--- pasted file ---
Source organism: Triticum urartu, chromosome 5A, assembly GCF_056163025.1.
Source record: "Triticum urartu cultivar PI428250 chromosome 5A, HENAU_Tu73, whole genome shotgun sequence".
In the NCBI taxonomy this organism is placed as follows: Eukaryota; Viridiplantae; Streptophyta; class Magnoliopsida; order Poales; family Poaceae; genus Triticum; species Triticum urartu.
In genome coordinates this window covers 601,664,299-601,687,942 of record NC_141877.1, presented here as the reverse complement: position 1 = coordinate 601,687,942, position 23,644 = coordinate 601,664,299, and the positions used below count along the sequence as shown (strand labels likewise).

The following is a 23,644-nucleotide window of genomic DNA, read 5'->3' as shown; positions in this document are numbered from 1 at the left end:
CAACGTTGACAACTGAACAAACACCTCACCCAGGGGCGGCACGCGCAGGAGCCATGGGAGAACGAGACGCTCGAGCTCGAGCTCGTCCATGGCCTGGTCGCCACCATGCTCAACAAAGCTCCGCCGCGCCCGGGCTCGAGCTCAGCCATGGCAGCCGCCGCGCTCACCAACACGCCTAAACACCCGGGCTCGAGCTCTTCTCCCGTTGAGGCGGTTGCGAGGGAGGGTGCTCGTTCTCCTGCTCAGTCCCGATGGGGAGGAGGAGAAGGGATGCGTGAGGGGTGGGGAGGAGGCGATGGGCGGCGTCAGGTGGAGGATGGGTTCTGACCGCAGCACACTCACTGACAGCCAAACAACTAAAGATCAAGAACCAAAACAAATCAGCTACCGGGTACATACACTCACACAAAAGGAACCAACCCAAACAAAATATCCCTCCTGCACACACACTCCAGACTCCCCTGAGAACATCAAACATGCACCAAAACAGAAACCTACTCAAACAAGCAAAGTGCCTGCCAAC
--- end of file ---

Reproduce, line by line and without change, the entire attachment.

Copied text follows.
Source organism: Triticum urartu, chromosome 5A, assembly GCF_056163025.1.
Source record: "Triticum urartu cultivar PI428250 chromosome 5A, HENAU_Tu73, whole genome shotgun sequence".
In the NCBI taxonomy this organism is placed as follows: Eukaryota; Viridiplantae; Streptophyta; class Magnoliopsida; order Poales; family Poaceae; genus Triticum; species Triticum urartu.
In genome coordinates this window covers 601,664,299-601,687,942 of record NC_141877.1, presented here as the reverse complement: position 1 = coordinate 601,687,942, position 23,644 = coordinate 601,664,299, and the positions used below count along the sequence as shown (strand labels likewise).

The following is a 23,644-nucleotide window of genomic DNA, read 5'->3' as shown; positions in this document are numbered from 1 at the left end:
CAACGTTGACAACTGAACAAACACCTCACCCAGGGGCGGCACGCGCAGGAGCCATGGGAGAACGAGACGCTCGAGCTCGAGCTCGTCCATGGCCTGGTCGCCACCATGCTCAACAAAGCTCCGCCGCGCCCGGGCTCGAGCTCAGCCATGGCAGCCGCCGCGCTCACCAACACGCCTAAACACCCGGGCTCGAGCTCTTCTCCCGTTGAGGCGGTTGCGAGGGAGGGTGCTCGTTCTCCTGCTCAGTCCCGATGGGGAGGAGGAGAAGGGATGCGTGAGGGGTGGGGAGGAGGCGATGGGCGGCGTCAGGTGGAGGATGGGTTCTGACCGCAGCACACTCACTGACAGCCAAACAACTAAAGATCAAGAACCAAAACAAATCAGCTACCGGGTACATACACTCACACAAAAGGAACCAACCCAAACAAAATATCCCTCCTGCACACACACTCCAGACTCCCCTGAGAACATCAAACATGCACCAAAACAGAAACCTACTCAAACAAGCAAAGTGCCTGCCAAC